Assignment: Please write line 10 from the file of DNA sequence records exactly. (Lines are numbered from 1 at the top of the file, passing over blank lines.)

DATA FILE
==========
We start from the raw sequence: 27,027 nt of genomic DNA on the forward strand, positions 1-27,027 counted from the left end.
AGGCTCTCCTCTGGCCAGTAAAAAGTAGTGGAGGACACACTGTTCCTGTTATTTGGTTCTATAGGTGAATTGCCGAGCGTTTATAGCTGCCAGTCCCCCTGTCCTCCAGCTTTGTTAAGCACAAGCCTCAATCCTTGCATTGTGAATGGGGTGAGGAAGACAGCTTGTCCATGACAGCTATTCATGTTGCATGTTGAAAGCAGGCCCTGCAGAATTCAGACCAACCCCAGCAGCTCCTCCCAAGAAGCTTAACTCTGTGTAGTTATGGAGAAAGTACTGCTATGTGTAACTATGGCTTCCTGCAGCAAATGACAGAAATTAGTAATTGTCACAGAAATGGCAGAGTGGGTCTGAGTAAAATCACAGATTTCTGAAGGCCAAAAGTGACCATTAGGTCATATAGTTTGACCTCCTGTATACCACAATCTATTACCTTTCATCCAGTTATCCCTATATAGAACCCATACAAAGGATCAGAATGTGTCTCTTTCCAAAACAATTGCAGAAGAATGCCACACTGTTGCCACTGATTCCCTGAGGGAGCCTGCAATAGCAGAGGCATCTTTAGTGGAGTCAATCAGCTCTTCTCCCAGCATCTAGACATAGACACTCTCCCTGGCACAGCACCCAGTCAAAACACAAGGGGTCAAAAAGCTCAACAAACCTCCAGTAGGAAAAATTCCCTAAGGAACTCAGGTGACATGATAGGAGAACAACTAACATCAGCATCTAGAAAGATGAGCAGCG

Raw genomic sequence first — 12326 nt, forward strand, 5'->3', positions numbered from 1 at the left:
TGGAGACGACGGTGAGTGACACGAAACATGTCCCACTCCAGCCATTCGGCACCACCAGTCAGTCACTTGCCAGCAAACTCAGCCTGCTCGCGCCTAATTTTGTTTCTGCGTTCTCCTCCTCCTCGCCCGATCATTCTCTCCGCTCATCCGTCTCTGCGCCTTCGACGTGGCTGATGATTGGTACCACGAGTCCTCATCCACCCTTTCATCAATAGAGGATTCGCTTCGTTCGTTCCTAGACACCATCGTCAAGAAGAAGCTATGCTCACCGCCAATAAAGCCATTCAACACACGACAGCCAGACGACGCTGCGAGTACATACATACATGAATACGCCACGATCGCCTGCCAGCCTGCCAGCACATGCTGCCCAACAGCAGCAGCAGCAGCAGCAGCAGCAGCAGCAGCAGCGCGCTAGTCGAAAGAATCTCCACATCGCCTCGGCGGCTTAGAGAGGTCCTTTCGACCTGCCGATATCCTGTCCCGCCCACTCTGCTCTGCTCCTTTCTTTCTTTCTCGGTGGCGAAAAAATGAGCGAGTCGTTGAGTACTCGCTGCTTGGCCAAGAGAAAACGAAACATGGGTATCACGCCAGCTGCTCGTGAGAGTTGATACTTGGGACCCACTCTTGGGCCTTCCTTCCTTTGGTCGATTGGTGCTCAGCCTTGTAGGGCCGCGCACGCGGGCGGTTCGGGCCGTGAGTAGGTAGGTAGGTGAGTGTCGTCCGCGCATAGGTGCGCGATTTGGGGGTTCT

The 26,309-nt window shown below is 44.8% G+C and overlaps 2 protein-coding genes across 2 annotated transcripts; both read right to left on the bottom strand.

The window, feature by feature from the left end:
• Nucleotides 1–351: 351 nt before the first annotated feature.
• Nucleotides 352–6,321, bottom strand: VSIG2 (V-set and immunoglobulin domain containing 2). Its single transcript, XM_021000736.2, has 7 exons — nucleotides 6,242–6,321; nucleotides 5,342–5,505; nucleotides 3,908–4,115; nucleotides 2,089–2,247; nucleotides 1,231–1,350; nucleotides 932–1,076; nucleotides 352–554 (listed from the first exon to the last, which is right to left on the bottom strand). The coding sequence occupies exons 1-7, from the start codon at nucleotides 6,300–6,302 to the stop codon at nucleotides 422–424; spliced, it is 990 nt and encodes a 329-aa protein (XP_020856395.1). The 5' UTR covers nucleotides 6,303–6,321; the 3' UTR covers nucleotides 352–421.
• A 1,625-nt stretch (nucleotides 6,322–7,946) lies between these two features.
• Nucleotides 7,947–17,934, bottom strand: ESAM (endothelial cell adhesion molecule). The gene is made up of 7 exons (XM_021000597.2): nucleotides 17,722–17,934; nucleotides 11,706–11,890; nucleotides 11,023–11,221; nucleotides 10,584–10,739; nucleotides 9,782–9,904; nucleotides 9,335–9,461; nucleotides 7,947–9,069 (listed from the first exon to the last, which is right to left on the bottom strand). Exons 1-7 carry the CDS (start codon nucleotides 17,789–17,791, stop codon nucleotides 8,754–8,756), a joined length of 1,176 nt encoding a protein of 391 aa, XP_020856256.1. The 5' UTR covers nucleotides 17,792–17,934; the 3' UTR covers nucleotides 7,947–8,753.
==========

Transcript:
• Nucleotides 7,947–17,934, bottom strand: ESAM (endothelial cell adhesion molecule). The gene is made up of 7 exons (XM_021000597.2): nucleotides 17,722–17,934; nucleotides 11,706–11,890; nucleotides 11,023–11,221; nucleotides 10,584–10,739; nucleotides 9,782–9,904; nucleotides 9,335–9,461; nucleotides 7,947–9,069 (listed from the first exon to the last, which is right to left on the bottom strand). Exons 1-7 carry the CDS (start codon nucleotides 17,789–17,791, stop codon nucleotides 8,754–8,756), a joined length of 1,176 nt encoding a protein of 391 aa, XP_020856256.1. The 5' UTR covers nucleotides 17,792–17,934; the 3' UTR covers nucleotides 7,947–8,753.